The service was evaluated last year by a member of the team given dedicated time and there have been 2 separate reports have been conducted to highlight how the service is performing against the key measures identified in the business case.
The evaluation explored the impact that the Crisis Assessment Unit (CAU) is having on the service users, the practitioners who refer in and the staff that work there.
This evaluation explored service user’s experience of the Crisis Assessment Unit (CAU) through a detailed questionnaire. It aimed to explore service user perception of access to the service and the quality of care and environment. The evaluation revealed that CAU is valued by its service users who gave positive feedback about the CAU team, the access to support and the CAU environment. The service user perspective suggests that more could be done to enable activity on the unit and the team could be more explicit when discussing treatment options.
The evaluation also explored staff perception of working on the Crisis Assessment Unit, what works well and what can be improved. There appeared to be a consensus among the participants that being able to assess people for longer than the conventional CAS assessment is a positive investment for the trust and CAU works well as a crisis intervention for service users. The team suggested that improved relations and communication are needed between the CAU practitioners and the internal psychiatrists and that work could be done to shape the role of the Health Care Support Worker.
In addition feedback was sought from interface services within the trust to request an insight into their experience of referring a service user into CAU and if they had any opinion on the role and purpose of it. The feedback also suggests that CAU is a valuable and helpful service. At the time of the evaluation it was identified more work needed to be done to improve consistency and communication among the CAU team, particularly to improve reliability when making referrals which has been addressed as the service has become more embedded into the pathway.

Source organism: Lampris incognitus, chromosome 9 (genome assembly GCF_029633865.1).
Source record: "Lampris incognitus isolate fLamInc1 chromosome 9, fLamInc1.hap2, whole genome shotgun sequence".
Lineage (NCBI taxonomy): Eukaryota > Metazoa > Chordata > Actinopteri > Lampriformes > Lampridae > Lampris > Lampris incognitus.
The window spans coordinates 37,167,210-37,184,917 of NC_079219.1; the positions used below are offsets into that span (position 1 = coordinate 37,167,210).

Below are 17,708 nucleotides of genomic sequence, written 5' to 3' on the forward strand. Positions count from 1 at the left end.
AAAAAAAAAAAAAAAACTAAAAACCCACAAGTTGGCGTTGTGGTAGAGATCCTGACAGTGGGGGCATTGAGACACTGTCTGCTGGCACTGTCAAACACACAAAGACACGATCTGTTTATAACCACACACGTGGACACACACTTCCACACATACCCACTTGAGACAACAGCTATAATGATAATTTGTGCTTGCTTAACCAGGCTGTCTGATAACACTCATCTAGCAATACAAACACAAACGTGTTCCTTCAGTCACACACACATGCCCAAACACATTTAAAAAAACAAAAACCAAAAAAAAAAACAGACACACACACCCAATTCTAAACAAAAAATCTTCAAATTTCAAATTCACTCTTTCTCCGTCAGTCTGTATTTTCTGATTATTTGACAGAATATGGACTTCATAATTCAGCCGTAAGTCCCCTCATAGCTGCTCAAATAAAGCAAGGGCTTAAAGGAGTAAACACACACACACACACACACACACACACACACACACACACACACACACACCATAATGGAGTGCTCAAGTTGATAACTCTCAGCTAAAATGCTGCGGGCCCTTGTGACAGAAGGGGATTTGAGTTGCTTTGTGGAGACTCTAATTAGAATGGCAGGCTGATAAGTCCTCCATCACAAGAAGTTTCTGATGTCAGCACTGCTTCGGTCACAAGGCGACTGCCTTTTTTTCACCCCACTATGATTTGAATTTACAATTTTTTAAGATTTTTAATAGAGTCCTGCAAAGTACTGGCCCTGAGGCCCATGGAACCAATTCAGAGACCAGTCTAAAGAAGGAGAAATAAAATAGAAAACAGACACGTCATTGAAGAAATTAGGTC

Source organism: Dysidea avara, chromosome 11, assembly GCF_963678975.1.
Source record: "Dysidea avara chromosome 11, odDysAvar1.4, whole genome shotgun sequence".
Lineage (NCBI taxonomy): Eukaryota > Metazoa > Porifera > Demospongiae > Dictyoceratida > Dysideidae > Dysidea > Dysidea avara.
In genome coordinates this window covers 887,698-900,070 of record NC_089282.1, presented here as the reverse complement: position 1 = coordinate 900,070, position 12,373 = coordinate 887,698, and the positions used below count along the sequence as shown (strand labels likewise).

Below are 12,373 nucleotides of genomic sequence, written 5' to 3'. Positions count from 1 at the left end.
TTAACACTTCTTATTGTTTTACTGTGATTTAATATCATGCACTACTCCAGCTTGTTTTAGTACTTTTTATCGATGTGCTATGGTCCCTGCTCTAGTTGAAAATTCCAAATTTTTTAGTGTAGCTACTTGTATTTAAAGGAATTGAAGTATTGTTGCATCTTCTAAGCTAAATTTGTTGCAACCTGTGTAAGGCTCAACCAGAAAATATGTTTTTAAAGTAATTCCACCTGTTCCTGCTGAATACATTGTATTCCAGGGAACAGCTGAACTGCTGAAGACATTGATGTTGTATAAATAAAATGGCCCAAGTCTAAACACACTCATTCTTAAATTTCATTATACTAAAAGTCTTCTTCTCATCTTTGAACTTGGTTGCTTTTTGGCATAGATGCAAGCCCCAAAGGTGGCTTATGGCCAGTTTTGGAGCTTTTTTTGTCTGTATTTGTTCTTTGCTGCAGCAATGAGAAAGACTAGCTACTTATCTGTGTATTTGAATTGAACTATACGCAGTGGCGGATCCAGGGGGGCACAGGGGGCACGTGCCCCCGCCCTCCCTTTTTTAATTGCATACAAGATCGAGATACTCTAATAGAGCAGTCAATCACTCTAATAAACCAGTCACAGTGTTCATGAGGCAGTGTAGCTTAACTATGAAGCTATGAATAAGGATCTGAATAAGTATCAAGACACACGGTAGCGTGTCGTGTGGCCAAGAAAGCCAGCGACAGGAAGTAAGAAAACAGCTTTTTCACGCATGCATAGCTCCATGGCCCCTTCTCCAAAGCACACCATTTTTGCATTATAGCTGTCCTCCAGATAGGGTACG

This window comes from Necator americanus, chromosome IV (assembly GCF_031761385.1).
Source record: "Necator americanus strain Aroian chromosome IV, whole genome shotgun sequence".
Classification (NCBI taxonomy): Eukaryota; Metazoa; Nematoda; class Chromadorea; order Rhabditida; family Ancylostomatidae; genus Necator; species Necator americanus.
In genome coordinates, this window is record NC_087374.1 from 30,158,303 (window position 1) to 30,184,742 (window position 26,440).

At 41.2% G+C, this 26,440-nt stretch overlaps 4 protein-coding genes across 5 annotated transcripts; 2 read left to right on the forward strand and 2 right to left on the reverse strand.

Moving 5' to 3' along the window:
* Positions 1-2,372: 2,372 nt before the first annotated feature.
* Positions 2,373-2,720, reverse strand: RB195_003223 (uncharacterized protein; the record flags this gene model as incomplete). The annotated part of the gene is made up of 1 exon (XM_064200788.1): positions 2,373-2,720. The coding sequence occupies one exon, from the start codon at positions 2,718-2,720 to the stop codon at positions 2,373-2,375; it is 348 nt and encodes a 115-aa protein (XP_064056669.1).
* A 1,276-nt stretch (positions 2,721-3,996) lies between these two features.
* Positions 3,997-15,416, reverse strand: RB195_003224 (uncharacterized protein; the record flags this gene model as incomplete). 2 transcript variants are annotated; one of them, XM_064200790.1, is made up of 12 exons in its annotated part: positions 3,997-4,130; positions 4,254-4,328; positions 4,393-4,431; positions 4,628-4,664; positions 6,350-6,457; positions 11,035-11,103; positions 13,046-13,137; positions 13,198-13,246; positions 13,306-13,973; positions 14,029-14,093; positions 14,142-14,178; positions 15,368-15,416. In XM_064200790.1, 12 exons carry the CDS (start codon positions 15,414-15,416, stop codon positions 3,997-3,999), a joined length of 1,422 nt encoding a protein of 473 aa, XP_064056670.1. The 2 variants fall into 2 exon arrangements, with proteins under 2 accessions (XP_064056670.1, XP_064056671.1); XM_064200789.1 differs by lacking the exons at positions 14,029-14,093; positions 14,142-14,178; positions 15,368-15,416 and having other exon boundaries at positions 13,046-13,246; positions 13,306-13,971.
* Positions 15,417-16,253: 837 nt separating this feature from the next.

The CAU continues to provide an important pathway for service users experiencing a mental health crisis who need additional enhanced support or assessment as an alternative to a full acute admission. Feedback from service users are mainly positive and it is particularly warmly received from service users who have had limited contact with mental health services as an introduction to the acute pathway. The service has provided an alternative pathway for clinicians to consider which is not as restrictive as an inpatient ward but offers emotional and physical containment to support the service user in the mental health crisis.



Since opening we attended London’s Mental Health Crisis Care Summit, on 25th February 2016 as part of a series of workshops on alternative or enhanced models to standard acute care pathways.

There was a evaluation conducted on the service in 2016 which gathered views from internal staff, stakeholders and service users on the new service. This report was presented at the LYPFT annual research forum in November 2016 and I have been asked to attend Leeds University Mental Health Research day on the 29th June 2017 with 3rd year student nurses.

Recently the CQC have commissioned an independent director of nursing to develop a briefing guide on assessment type units for their inspectors. We have been visited by this director and have been asked to attend a workshop in may to contribute to these guides.

As part of a rolling programme of workshop delivered by the Crisis Assessment Service to various statutory and non statutory agencies the CAU is discussed in terms of this addition to the acute pathway.




Share this page: